Park authorities should provide local communities with nature guide training, low interest bank loans for farming and job recruitment in the park office to reduce risks to muggers, say authors
Anthropogenic threats like illegal fishing and sand mining pose a threat to the mugger crocodiles (Crocodylus plaustris) of the Rapti river flowing along the Chitwan National Park (CNP) in south-central Nepal, contiguous to the Valmiki Tiger Reserve in Bihar, according to a recent study.
The researchers found that there were 46 muggers in the stretch of the Rapti that they surveyed. The animals were most likely to be found on moderate or moderately steep banks of the river.
A win-win conservation situation between vulnerable muggers and the local community is necessary for the viable and long-term conservation of muggers in the Rapti river, the researchers wrote.
The scientists urged the authorities of CNP “to prioritise integrating local ethnic and river-dependent communities into effective conservation and management programmes with livelihood opportunities”.
The mugger or marsh crocodile is one of the 24 extant species of crocodilians found globally. It is found India, Pakistan, Nepal and Iran.
The species is listed as ‘Vulnerable’ in the International Union for Conservation of Nature’s Red List. It has been enlisted on Appendix I of the Convention on International Trade in Endangered Species of Wild Fauna and Flora since 1975.
In Nepal, muggers are found in the Terai lowlands near the border with India. A study last year noted that the species has become extinct locally in many parts of Nepal due to habitat loss despite being protected by law.
Status, distribution and habitat use by Mugger crocodile (Crocodylus palustris) in and around Koshi Tappu Wildlife Reserve, Nepal published in August 2022, noted that:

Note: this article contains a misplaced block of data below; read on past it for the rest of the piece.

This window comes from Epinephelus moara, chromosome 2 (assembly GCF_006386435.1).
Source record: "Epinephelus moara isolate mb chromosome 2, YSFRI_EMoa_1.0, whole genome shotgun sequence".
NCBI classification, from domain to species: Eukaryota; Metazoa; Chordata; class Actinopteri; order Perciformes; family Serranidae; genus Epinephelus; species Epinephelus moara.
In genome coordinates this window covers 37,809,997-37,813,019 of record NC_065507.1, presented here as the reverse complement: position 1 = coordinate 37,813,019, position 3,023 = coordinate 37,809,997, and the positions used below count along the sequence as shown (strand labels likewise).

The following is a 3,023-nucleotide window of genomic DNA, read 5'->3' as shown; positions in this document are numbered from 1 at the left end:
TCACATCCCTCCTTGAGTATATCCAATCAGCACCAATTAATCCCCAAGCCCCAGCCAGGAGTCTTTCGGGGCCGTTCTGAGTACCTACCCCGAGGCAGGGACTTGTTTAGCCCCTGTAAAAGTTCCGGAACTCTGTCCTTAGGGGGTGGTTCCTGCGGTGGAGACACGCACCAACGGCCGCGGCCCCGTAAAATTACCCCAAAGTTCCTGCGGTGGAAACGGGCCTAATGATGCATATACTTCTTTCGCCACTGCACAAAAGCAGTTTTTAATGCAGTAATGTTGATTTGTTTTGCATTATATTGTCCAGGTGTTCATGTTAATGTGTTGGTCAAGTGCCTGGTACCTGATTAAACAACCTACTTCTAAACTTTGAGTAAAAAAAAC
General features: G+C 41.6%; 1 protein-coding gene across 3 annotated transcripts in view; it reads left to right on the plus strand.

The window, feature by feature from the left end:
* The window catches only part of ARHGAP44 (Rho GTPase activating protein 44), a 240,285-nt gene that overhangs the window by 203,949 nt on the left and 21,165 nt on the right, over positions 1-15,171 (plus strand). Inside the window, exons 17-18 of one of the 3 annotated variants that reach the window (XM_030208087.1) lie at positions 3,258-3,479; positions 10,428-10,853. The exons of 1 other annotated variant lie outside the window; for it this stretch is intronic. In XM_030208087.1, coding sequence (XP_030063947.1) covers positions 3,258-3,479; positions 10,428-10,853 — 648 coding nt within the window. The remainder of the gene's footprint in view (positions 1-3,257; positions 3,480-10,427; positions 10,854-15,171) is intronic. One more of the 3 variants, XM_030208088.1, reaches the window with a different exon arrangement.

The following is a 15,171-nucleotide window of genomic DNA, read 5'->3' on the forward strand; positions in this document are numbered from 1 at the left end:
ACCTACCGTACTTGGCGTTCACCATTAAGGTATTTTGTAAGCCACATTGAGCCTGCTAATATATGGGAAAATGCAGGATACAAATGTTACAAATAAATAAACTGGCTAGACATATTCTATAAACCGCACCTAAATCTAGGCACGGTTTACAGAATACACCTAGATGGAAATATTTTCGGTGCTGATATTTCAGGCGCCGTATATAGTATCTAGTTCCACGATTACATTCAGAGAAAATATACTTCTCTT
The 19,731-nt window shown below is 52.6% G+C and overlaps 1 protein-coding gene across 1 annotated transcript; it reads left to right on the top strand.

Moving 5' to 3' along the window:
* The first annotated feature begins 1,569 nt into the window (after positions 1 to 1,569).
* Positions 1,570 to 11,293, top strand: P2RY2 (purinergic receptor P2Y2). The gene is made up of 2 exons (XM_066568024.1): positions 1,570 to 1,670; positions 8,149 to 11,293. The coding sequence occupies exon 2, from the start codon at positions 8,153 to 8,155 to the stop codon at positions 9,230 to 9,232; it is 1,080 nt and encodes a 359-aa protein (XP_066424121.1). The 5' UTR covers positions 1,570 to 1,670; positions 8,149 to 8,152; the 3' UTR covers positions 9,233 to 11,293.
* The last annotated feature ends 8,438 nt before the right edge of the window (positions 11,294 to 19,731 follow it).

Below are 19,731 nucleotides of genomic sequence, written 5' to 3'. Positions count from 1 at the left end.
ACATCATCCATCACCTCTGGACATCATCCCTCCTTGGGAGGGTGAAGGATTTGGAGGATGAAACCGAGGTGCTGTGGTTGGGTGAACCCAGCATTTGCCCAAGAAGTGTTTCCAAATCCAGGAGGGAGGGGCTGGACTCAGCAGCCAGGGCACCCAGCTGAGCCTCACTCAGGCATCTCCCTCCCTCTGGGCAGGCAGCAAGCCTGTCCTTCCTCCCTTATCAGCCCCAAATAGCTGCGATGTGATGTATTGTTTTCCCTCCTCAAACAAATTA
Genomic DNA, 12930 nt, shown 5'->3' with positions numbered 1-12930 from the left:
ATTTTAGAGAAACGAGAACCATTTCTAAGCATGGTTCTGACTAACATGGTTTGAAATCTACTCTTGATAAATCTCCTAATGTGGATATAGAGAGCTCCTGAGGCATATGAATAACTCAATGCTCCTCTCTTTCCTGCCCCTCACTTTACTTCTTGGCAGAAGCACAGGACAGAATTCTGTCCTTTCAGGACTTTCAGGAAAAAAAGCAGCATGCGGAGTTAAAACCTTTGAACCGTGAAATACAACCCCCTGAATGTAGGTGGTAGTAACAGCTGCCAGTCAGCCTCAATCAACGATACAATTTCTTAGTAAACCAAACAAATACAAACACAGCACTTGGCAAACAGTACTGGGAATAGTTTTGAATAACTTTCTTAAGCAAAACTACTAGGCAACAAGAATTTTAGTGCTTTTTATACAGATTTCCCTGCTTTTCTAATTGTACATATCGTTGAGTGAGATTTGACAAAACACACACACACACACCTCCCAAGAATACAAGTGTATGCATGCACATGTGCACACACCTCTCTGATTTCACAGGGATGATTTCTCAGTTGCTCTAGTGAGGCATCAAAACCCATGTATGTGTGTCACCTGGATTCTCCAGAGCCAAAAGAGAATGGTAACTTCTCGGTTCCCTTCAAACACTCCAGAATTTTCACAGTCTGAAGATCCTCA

The countrywide population of mugger is not available, however it is predicted that the total population of muggers in Nepal is between 400 and 500.
The authors of the CNP study embarked on their research as not much is known about the species, with more focus being on its cousin, the gharial (Gavialis gangeticus):
Muggers have a sympatric distribution with gharials in the Rapti and Narayani River of Chitwan National Park, but more research and conservation attention has been focused on gharials in Nepal.
This dearth of data on the occupied habitats of muggers restrict their evidence-based conservation and management. “Therefore, we investigated the ecological factors affecting the habitat selection of muggers and its conservation threats in the Rapti River,” the authors wrote.
They conducted a preliminary survey, followed by a detailed habitat survey, in February and March 2022.
The Rapti originates in the Mahabharat Hills and lower range of the Himalayas and flows westward along the northern border of the CNP. The surveys were conducted along a 52 km river stretch from Jindagani Ghat (the eastern side) to Golaghat (Rapti-Narayani confluence) on the western side.
The researchers examined the presence or absence of muggers along the stretch based on:
Besides the finding about mugger presence mostly along river bank stretches with moderate and moderately steep slopes, the most severe conservation threats to the animals were also ranked. These were fishing and extracting river materials and disposal of garbage and solid waste.
The authors suggested that park authorities provide local communities with nature guide training, low interest bank loans for crop/vegetable farming and job recruitment in the park office to reduce risks to muggers.
“Our study has highlighted the urgent need for effective conservation and management of the remaining mugger population in the Rapti River against emerging anthropogenic threats,” they wrote.
Factors influencing the habitat selection of Mugger crocodile (Crocodylus palustris) and its conservation threats in the Rapti River of Chitwan National Park, Nepal has been published in the April issue of Global Ecology and Conservation.
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